Montana, one of the states where citizens approved a ballot initiative to legalize cannabis for adult-use in the November 2020 election, now has a definitive start date for legal sales under enabling legislation signed into law recently by Governor Greg Gianforte. According to the Daily Montanan, Gianforte signed House Bill 701 into law on Tuesday, May 18, implementing the state’s regulated recreational cannabis market.
The report notes that sales will begin January 1, 2022. Montana counties where a majority of voters approved the legalization initiative will automatically see cannabis businesses allowed within their jurisdictions, while counties where voters did not approve the ballot initiative will be required to affirmatively approve allowing adult-use operations.
Alabama lawmakers recently approved a bill creating a limited medical cannabis program in the state, with Governor Kay Ivey signing it into law earlier this week. According to Marijuana Moment, registered patients in Alabama will be limited to products such as “capsules, lozenges, oils, suppositories, and topical patches,” while raw flower, vaping products, and edibles will remain prohibited.
Mississippi voters approved a ballot initiative to legalize medical cannabis and create a regulated commercial market in the November 2020 election. Late last week, however, the state Supreme Court struck down the voter-approved measure on a technicality, which is explained in a report from Marijuana Moment. The court’s decision also had the effect of doing away with citizen-initiated ballot measures altogether in Mississippi. Legislators could conceivably amend current law to reinstate the ballot initiative process in the state, but this year’s legislative session has already ended and doing so would not reinstate the successful medical cannabis ballot initiative just struck down by the court.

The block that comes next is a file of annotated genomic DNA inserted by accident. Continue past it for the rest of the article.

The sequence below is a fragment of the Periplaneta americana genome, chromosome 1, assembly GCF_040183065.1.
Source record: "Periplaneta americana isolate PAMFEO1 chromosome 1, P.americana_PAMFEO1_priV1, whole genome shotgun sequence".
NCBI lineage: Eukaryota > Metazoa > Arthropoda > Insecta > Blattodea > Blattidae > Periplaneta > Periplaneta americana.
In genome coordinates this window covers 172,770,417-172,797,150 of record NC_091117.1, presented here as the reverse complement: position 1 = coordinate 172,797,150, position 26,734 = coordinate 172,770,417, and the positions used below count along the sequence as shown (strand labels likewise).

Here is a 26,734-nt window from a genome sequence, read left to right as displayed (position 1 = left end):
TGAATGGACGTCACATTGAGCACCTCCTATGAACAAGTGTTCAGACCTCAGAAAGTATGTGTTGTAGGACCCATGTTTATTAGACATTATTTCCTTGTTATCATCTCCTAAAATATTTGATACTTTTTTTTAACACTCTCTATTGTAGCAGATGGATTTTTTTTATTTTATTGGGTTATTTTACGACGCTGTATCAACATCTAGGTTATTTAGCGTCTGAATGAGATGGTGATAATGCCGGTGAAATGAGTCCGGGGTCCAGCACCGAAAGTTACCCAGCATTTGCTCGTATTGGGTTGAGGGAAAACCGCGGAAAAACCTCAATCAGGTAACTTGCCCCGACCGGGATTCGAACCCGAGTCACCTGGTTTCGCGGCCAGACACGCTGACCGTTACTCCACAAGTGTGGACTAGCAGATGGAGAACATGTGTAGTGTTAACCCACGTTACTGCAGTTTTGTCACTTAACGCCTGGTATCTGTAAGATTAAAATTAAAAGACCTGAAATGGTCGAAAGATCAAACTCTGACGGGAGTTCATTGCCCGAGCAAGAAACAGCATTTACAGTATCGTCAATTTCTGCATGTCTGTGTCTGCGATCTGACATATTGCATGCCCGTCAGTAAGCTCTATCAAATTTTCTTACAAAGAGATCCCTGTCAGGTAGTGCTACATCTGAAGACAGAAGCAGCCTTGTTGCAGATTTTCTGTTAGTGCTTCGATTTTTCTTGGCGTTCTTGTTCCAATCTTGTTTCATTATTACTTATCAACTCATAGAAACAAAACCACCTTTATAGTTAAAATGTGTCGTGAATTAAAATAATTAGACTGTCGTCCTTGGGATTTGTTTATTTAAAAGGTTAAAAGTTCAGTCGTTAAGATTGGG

Several state lawmakers and officials have called on Mississippi Governor Tate Reeves to call a special session of the legislature to address the ballot initiative issue, as well as approve a medical cannabis program. However, a recent report from Mississippi Today quotes Reeves as stating that he is “a long way” from deciding whether to call a special session or not.